Ejaculation After Vasectomy

How long before you are completely sterile and what else you should know about sex after surgery

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You can safely ejaculate one to two weeks after a vasectomy, but will still need to use birth control for the first few months to avoid pregnancy. This is because sperm can still linger in ejaculate for about three months after the procedure.

Until you have undergone a semen analysis to confirm sterility, you will need to use condoms and/or your partner will need to use contraceptives or other methods of birth control.

This article will help you understand what to expect after undergoing a vasectomy, including recovery times and ways to prevent pregnancy until a semen analysis confirms your ejaculate is free of sperm and you are no longer able to conceive.

sterility after vasectomy
Verywell / Hilary Allison

Gender Definitions

For the purpose of this article, "male" refers to people with penises irrespective of the gender or genders they identify with.

Vasectomy Recovery: What to Expect

Following a vasectomy, you can expect soreness in the testicles and scrotum for a few days. You'll need to rest for 24 hours immediately following the surgery, putting your feet up and avoiding unnecessary walking.

You will need to keep the wound dry until the next day, then you may shower. There will be one or two small wounds on the scrotum that you will need to keep clean, changing the dressing regularly as directed by your surgeon. You can expect some bruising, swelling, and drainage. The bruising may even extend to the penis.

For the first couple of days, you can do light activities but will need to avoid sports, lifting, or any vigorous activity for around a week or so. Overdoing it can cause pain and bleeding inside the scrotum.

You can manage pain and swelling by applying an ice pack to the scrotum. Limit the ice application to no longer than 10 to 15 minutes, moving the pack constantly and placing a cloth barrier on the skin to avoid frostbite. Over-the-counter pain relievers like Tylenol (acetaminophen) or Advil (ibuprofen) can also help.

You can help stabilize the testicles by wearing a jockstrap or tight-fitting underwear.

When to Call Your Healthcare Provider

Call your healthcare provider if you experience any of the following after undergoing a vasectomy:

  • Persistent or worsening pain, swelling, redness, and warmth
  • High fever with chills
  • A bloody or pus-like discharge from the wound
  • An opening incision (called wound dehiscence)
  • The inability to urinate (pee)

Sex After Vasectomy

You can usually have sex a week or so after a vasectomy but will need to avoid vigorous sex, including anything that might bump and knock the testicles.

Because it can take around three months until sterility is confirmed, you and your partner will need to use at least one form of birth control, such as:

Do not be surprised if you see some blood when you ejaculate. It is usually old blood, and nothing to worry about.

Libido (sex drive) and erections should not be affected by a vasectomy.

Confirming Sterility

Although you can safely have sex a week or two after a vasectomy, it takes time for sterility to be achieved. This is because the life cycle of sperm is around 63 days, and there may be traces left well after the surgery has been performed.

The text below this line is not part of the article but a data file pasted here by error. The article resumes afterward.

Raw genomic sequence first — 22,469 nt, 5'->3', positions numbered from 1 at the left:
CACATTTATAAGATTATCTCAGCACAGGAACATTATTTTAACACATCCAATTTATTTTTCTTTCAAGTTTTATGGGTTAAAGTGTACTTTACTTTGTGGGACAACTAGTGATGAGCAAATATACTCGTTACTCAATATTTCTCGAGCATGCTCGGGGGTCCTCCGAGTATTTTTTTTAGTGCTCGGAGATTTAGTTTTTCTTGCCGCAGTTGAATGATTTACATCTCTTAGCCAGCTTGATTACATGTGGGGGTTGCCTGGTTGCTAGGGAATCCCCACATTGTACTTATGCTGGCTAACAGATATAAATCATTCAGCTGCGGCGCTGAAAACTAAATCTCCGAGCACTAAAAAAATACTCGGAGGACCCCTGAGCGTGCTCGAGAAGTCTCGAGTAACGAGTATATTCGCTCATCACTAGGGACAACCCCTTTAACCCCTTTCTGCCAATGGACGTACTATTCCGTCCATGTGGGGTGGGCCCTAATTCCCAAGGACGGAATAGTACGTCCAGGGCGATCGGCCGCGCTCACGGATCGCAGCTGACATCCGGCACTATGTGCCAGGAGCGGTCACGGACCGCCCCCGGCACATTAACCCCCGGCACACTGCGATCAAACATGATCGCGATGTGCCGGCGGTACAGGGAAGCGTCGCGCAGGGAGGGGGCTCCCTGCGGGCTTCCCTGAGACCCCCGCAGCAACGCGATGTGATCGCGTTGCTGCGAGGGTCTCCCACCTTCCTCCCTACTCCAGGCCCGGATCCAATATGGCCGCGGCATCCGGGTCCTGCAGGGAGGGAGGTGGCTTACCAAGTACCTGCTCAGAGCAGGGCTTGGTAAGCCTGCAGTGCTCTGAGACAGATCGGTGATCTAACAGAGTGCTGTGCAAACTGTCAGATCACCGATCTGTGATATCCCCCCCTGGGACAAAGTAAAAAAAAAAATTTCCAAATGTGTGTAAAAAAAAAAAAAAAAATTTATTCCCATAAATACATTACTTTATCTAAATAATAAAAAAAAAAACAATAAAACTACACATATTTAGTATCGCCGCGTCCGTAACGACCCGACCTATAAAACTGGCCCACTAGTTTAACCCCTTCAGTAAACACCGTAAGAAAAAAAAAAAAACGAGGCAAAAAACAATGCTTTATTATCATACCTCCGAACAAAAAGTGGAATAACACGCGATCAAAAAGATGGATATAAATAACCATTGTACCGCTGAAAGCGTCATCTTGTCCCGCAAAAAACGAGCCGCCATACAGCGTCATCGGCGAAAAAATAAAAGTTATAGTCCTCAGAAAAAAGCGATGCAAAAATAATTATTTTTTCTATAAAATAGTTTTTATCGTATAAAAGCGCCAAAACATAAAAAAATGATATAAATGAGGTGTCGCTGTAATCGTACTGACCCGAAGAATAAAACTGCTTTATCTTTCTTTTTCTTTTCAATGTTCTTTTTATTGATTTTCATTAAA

Studies have shown that 80% of males will be sterile after 15 ejaculations or six weeks after a vasectomy. By 10 weeks, 85% of males will have no sperm in their ejaculate.

Therefore, three months (12 weeks) or roughly 20 ejaculations is the general timeframe by which most males will be confirmed to be sterile.

Although most vasectomies are successful and without complications, there is a one in 2,000 failure rate. This is why birth control is essential until sterility is confirmed.

Semen Analysis

A semen analysis, also called a seminogram or spermiogram, evaluates the characteristics of a male's semen, including the number of sperm contained in it.

For your analysis, you will have to provide your healthcare provider with a semen sample. You would do this by masturbating into a specimen container. You will be provided with a private space to do this.

You should avoid ejaculating 24 to 72 hours before your collection, as this can reduce the sperm count and lead to an inaccurate result.

The test results are often considered more reliable if the semen is collected at the healthcare provider's office because it can be taken to the lab immediately.

You can masturbate into a specimen cup at home, but your semen must be kept at body temperature and delivered to the testing facility within 30 to 60 minutes. The fluid sample will then be examined under a microscope to see if there are any active sperm.

3 Sources
Verywell Health uses only high-quality sources, including peer-reviewed studies, to support the facts within our articles. Read our editorial process to learn more about how we fact-check and keep our content accurate, reliable, and trustworthy.
  1. Johnson D, Sandlow JI. Vasectomy: tips and tricks. Transl Androl Urol. 2017 Aug;6(4):704-9. doi:10.21037/tau.2017.07.08.

  2. Alberta Health Services (Canada). Vasectomy: what to expect at home.

  3. Zini A, Grantmyre J, Chan P, et al. CUA guideline: vasectomy. Can Urol Assoc J. 2016 Jul-Aug;10(7-8):E274–8. doi:10.5489/cuaj.4017

By Jerry Kennard
 Jerry Kennard, PhD, is a psychologist and associate fellow of the British Psychological Society.